Our Mormon friends teach the doctrine of eternal progression. Among other things, it means that all people were born into the spirit world – through sexual relations between God and one of his wives – prior to taking on earthly bodies.
As Mormon.org puts it: “Your life didn’t begin at birth and it won’t end at death. Before you came to earth, your spirit lived with Heavenly Father who created you. You knew Him, and He knew and loved you. It was a happy time during which you were taught God’s plan of happiness and the path to true joy. But just as most of us leave our home and parents when we grow up, God knew you needed to do the same. He knew you couldn’t progress unless you left for a while. So he allowed you to come to earth to experience the joy – as well as pain – of a physical body.”
While this is a troubling doctrine that departs from orthodox Christianity, it is even more disturbing to learn that Mormons claim the Bible supports this belief.
Before I formed you …
Specifically, Mormons cite two passages of scripture.
The first is Jeremiah 1:5, where the Lord declares, “Before I formed you in the womb I knew you, and before you were born I consecrated you; I appointed you a prophet to the nations.”
Mormons believe this verse supports the doctrine of pre-mortal existence since God says He “knew” Jeremiah prior to the prophet’s conception.
But as Ron Rhodes points out in The 10 Most Important Things You Can Say to a Mormon, “This verse does not imply Jeremiah’s preexistence; rather, it affirms Jeremiah’s preordination to a special ministry.”
Taken in context, the verse speaks of God’s omniscience and sovereignty. Because neither space nor time can bind God, He sees the future with the same clarity He views the past. The Lord knew His plans for Jeremiah and set him apart as a prophet before knitting Jeremiah in his mother’s womb.
It’s also good to keep in mind Genesis 2:7, which says “the Lord God formed the man out of the dust from the ground and breathed the breath of life into his nostrils, and the man became a living being.” Adam became a living being at creation, not in pre-mortal existence.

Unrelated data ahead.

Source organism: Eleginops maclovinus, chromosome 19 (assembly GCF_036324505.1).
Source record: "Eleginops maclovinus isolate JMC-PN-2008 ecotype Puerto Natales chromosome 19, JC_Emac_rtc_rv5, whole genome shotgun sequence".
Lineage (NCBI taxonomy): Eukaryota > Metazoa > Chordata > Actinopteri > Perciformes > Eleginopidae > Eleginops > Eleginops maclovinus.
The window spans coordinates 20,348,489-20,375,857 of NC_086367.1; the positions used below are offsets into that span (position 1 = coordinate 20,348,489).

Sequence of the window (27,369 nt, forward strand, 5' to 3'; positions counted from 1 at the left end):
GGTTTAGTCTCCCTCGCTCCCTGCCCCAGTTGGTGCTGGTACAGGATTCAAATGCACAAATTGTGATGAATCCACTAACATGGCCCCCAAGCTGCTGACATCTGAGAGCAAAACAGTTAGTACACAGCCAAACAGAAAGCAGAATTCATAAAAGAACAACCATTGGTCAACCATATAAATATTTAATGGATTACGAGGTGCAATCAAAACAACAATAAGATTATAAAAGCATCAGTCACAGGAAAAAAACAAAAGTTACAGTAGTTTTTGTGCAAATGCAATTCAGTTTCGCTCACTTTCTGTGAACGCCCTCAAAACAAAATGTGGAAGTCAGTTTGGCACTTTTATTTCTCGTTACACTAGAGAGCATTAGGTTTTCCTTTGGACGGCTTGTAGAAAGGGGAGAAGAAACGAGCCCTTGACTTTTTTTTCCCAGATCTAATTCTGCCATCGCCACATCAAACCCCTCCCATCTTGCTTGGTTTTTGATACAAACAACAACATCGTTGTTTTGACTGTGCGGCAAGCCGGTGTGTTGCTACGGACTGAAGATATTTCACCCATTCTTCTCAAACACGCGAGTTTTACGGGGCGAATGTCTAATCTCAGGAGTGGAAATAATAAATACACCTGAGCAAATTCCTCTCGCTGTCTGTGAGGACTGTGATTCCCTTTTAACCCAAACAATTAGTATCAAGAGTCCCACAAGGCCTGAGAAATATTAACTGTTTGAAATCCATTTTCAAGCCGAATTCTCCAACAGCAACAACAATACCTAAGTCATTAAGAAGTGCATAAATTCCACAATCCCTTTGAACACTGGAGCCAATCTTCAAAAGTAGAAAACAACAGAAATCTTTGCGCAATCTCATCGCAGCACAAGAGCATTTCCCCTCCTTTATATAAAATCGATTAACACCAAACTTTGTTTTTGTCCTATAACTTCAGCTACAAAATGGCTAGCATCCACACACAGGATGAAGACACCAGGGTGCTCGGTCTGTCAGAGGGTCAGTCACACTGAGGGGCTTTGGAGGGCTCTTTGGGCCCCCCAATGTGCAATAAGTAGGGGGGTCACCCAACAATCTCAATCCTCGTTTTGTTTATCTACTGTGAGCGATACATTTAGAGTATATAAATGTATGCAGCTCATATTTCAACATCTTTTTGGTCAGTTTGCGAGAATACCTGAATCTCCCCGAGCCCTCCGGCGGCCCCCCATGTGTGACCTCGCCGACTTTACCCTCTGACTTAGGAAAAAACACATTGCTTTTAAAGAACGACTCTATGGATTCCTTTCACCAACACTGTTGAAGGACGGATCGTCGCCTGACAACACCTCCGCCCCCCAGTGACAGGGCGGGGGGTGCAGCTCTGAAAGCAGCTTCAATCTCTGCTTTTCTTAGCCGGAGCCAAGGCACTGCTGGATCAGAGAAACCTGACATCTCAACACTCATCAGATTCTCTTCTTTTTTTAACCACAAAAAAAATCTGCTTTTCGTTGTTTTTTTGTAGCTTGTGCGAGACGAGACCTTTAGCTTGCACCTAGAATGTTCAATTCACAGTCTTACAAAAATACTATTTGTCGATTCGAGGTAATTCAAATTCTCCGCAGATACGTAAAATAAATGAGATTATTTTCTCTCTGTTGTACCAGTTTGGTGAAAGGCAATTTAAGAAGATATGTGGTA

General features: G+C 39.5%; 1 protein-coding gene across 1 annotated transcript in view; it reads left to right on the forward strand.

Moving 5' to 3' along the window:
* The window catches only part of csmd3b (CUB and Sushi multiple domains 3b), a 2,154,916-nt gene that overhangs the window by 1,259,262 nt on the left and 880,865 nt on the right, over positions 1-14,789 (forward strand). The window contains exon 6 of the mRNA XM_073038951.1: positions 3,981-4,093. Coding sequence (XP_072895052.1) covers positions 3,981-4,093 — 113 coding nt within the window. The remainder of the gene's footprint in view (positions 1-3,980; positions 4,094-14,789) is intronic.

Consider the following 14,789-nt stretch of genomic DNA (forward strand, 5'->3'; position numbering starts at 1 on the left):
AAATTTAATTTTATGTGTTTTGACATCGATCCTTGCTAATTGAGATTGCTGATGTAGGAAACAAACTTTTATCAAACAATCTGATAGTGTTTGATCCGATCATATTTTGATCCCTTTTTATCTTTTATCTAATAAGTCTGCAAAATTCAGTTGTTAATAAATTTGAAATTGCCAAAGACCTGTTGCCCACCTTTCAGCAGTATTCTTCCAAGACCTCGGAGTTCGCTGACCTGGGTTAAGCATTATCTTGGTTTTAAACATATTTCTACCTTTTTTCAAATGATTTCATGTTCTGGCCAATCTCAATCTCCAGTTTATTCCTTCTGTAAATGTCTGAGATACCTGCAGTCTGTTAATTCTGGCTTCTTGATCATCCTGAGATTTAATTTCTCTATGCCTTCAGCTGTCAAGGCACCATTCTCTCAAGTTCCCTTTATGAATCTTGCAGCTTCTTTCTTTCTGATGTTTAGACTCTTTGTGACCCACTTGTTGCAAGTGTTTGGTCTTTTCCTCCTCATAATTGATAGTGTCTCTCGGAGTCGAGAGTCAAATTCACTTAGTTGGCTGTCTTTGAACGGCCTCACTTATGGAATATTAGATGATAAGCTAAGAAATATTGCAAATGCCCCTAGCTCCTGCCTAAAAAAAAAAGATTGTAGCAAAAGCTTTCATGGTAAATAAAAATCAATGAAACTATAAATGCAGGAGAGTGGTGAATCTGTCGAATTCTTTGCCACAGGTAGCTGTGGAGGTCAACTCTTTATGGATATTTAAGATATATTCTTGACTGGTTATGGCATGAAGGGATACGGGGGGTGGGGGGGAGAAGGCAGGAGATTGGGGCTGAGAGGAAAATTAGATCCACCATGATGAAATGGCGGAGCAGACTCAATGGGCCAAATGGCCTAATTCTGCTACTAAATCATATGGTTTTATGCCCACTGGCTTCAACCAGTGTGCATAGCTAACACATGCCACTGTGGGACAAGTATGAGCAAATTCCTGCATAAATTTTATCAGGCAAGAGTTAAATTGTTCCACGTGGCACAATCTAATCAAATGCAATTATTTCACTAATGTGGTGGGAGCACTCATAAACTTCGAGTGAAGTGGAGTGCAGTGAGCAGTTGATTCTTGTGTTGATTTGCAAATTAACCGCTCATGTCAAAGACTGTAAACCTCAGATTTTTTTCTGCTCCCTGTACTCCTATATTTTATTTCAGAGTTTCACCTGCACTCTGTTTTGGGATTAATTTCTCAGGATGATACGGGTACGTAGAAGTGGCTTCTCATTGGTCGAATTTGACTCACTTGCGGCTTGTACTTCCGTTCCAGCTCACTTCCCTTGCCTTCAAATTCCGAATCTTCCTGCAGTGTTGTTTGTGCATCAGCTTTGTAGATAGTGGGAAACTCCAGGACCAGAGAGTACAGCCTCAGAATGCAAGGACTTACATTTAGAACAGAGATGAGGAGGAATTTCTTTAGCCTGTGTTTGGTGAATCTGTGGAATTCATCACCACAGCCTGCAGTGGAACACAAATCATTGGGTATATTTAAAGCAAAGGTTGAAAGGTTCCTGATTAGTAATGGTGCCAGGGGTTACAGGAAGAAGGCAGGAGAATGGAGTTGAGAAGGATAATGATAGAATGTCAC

The glory I had with you …
The second passage Mormons quote is John 17:5 – “Now, Father, glorify Me in Your presence with that glory I had with You before the world existed.”
Mormons say this verse proves spirit existence prior to mortal existence. They further believe everyone – not just Jesus – preexisted as spirit offspring of the Father. In this respect, Jesus is our “elder brother.”
The Bible, however, teaches that God alone is eternal. Jesus’ prayer to the Father is grounded both in His deity and eternality. Jesus set aside His heavenly position – but not His deity – to come to earth to die on the cross, after which He returned to heaven and sat at the Father’s right hand. His prayer in John 17 anticipates the ascension.
John the Baptist said that even though Jesus was born six months after him, the Son of God preceded John (John 1:30). Isaiah 9:6 refers to the coming Messiah as the Eternal Father. And Jesus affirms to a Jewish audience, “Before Abraham was, I AM” (John 8:58).
Jesus is both divine and eternal, and humans are neither. We are everlasting, not eternal; that is, we came into existence at conception, and our lives continue into eternity future either in heaven or in hell.
The danger of the doctrine of preexistence is three-fold. First, it is not taught in scripture. Second, it equates all humans with Jesus, who is eternal and divine, while we are not. And third, it introduces the possibility that mere humans may become gods.
The Bible, in contrast, teaches that Jesus is the uncreated, eternal Son of God, the Creator and sovereign Lord of the universe. Human beings are not eternal; we are everlasting creatures made in the image of God and invited to join Him in an unbreakable relationship.
The clearer we are with our Mormon friends about this doctrine, the more we can help them see their need to acknowledge their mortality, sinfulness, and need of a Savior.
This column first appeared April 8, 2014, in The Pathway, the news journal of the Missouri Baptist Convention.